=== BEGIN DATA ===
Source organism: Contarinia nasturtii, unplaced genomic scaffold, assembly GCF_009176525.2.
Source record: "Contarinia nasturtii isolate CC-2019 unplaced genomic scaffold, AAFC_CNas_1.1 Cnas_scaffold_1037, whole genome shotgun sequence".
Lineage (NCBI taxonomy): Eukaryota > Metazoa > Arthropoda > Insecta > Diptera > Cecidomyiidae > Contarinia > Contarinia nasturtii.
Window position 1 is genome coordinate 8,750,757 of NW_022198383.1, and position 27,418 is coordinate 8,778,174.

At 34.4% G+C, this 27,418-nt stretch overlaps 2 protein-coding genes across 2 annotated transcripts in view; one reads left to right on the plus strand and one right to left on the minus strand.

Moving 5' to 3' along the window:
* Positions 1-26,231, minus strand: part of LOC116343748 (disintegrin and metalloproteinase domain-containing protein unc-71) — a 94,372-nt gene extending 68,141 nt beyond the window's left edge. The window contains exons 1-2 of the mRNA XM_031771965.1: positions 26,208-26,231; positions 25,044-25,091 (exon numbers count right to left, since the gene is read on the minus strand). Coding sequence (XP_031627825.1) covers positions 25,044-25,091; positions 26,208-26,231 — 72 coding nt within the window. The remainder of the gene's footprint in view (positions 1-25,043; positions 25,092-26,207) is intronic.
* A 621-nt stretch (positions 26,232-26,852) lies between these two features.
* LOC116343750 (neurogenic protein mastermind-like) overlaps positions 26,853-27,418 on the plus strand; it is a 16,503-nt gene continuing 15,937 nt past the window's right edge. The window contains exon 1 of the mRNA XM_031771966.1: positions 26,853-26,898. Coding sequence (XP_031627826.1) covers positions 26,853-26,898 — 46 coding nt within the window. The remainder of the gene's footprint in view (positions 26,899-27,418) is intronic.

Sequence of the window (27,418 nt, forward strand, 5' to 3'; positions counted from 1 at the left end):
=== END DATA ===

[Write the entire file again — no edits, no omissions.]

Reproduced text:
Source organism: Contarinia nasturtii, unplaced genomic scaffold, assembly GCF_009176525.2.
Source record: "Contarinia nasturtii isolate CC-2019 unplaced genomic scaffold, AAFC_CNas_1.1 Cnas_scaffold_1037, whole genome shotgun sequence".
Lineage (NCBI taxonomy): Eukaryota > Metazoa > Arthropoda > Insecta > Diptera > Cecidomyiidae > Contarinia > Contarinia nasturtii.
Window position 1 is genome coordinate 8,750,757 of NW_022198383.1, and position 27,418 is coordinate 8,778,174.

At 34.4% G+C, this 27,418-nt stretch overlaps 2 protein-coding genes across 2 annotated transcripts in view; one reads left to right on the plus strand and one right to left on the minus strand.

Moving 5' to 3' along the window:
* Positions 1-26,231, minus strand: part of LOC116343748 (disintegrin and metalloproteinase domain-containing protein unc-71) — a 94,372-nt gene extending 68,141 nt beyond the window's left edge. The window contains exons 1-2 of the mRNA XM_031771965.1: positions 26,208-26,231; positions 25,044-25,091 (exon numbers count right to left, since the gene is read on the minus strand). Coding sequence (XP_031627825.1) covers positions 25,044-25,091; positions 26,208-26,231 — 72 coding nt within the window. The remainder of the gene's footprint in view (positions 1-25,043; positions 25,092-26,207) is intronic.
* A 621-nt stretch (positions 26,232-26,852) lies between these two features.
* LOC116343750 (neurogenic protein mastermind-like) overlaps positions 26,853-27,418 on the plus strand; it is a 16,503-nt gene continuing 15,937 nt past the window's right edge. The window contains exon 1 of the mRNA XM_031771966.1: positions 26,853-26,898. Coding sequence (XP_031627826.1) covers positions 26,853-26,898 — 46 coding nt within the window. The remainder of the gene's footprint in view (positions 26,899-27,418) is intronic.

Sequence of the window (27,418 nt, forward strand, 5' to 3'; positions counted from 1 at the left end):